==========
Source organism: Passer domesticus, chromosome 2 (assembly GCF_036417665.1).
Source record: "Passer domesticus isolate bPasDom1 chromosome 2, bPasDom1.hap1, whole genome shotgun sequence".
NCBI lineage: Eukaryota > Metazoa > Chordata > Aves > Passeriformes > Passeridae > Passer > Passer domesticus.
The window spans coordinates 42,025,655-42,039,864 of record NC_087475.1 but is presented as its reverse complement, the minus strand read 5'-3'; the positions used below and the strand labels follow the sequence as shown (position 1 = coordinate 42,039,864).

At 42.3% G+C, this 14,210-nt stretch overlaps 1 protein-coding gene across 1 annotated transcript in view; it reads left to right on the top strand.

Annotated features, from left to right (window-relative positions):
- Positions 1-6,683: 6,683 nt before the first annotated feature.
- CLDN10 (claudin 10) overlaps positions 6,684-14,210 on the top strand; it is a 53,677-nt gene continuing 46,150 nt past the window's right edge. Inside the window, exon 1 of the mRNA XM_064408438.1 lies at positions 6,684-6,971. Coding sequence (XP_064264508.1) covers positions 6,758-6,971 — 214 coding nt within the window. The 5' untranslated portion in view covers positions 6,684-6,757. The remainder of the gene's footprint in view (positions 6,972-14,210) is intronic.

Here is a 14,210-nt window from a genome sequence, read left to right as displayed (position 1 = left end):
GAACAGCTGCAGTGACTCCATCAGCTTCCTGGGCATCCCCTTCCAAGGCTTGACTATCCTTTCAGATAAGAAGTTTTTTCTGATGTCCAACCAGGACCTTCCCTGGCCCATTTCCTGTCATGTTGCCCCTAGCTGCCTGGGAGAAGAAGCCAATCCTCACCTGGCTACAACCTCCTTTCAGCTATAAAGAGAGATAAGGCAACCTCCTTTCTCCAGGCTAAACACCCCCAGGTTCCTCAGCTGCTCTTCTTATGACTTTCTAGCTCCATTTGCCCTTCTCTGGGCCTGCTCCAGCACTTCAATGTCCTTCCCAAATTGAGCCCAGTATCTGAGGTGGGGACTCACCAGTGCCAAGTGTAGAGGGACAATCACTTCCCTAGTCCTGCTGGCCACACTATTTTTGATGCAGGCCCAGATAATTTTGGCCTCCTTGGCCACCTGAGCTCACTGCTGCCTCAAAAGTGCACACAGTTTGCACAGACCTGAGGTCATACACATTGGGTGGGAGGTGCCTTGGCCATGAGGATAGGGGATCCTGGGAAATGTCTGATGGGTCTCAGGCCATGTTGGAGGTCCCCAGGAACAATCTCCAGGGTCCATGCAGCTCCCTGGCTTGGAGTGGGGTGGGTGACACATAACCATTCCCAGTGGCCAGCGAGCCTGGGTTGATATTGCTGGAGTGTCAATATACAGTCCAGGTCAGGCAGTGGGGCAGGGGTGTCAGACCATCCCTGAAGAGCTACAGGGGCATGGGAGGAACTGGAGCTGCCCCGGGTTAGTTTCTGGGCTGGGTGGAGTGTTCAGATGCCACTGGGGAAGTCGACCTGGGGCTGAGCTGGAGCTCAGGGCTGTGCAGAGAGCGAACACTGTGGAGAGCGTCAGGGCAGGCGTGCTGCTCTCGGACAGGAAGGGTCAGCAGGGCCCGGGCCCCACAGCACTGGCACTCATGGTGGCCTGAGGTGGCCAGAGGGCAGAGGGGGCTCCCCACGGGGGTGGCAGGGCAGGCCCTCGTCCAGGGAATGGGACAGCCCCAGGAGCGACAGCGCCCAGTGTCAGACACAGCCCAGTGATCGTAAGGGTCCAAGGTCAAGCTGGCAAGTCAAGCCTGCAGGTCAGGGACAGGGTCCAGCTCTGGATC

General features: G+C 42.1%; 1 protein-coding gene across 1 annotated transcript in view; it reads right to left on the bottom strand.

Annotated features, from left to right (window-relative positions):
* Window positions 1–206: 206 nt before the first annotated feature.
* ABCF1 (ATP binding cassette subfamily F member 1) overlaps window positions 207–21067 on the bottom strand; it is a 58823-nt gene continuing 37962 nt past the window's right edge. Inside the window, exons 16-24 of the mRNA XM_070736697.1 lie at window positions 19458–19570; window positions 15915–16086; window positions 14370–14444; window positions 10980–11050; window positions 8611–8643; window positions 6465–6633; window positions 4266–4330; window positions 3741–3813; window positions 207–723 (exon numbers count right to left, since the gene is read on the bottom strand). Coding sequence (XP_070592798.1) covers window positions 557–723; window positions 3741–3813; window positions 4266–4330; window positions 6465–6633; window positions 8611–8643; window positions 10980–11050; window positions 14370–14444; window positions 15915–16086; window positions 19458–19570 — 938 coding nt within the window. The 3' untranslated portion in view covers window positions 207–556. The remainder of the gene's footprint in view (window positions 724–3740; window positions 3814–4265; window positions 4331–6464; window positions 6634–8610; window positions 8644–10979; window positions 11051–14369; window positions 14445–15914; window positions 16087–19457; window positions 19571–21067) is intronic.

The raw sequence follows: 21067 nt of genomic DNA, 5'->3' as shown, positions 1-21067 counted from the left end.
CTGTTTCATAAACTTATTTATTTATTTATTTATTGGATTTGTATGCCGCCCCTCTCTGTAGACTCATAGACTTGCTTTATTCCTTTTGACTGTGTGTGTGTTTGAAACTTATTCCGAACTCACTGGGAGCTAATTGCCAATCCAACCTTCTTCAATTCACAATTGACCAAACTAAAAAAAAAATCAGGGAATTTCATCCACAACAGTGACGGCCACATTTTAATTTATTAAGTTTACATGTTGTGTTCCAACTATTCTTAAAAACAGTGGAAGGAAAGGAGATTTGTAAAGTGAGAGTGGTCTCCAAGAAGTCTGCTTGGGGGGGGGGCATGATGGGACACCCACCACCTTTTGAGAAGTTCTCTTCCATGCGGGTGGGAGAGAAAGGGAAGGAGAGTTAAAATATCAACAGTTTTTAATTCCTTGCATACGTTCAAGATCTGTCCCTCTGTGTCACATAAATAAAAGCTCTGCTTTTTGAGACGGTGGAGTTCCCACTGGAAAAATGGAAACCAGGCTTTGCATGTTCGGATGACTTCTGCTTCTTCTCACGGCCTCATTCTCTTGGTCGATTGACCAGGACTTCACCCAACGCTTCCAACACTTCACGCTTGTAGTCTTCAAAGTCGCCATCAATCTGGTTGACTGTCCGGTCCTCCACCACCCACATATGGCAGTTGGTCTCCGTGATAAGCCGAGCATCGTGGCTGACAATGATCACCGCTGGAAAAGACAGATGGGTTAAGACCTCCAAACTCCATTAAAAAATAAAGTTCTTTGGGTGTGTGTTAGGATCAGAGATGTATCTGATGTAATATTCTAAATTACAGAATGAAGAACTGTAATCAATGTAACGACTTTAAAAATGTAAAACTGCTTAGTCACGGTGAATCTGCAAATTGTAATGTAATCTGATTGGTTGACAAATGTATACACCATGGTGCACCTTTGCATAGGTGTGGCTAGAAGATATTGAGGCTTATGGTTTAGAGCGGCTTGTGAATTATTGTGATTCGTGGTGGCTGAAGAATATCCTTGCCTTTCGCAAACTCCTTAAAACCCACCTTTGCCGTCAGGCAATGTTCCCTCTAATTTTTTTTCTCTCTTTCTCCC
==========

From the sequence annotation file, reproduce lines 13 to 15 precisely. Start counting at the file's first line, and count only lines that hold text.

* Window positions 1–206: 206 nt before the first annotated feature.
* ABCF1 (ATP binding cassette subfamily F member 1) overlaps window positions 207–21067 on the bottom strand; it is a 58823-nt gene continuing 37962 nt past the window's right edge. Inside the window, exons 16-24 of the mRNA XM_070736697.1 lie at window positions 19458–19570; window positions 15915–16086; window positions 14370–14444; window positions 10980–11050; window positions 8611–8643; window positions 6465–6633; window positions 4266–4330; window positions 3741–3813; window positions 207–723 (exon numbers count right to left, since the gene is read on the bottom strand). Coding sequence (XP_070592798.1) covers window positions 557–723; window positions 3741–3813; window positions 4266–4330; window positions 6465–6633; window positions 8611–8643; window positions 10980–11050; window positions 14370–14444; window positions 15915–16086; window positions 19458–19570 — 938 coding nt within the window. The 3' untranslated portion in view covers window positions 207–556. The remainder of the gene's footprint in view (window positions 724–3740; window positions 3814–4265; window positions 4331–6464; window positions 6634–8610; window positions 8644–10979; window positions 11051–14369; window positions 14445–15914; window positions 16087–19457; window positions 19571–21067) is intronic.

The raw sequence follows: 21067 nt of genomic DNA, 5'->3' as shown, positions 1-21067 counted from the left end.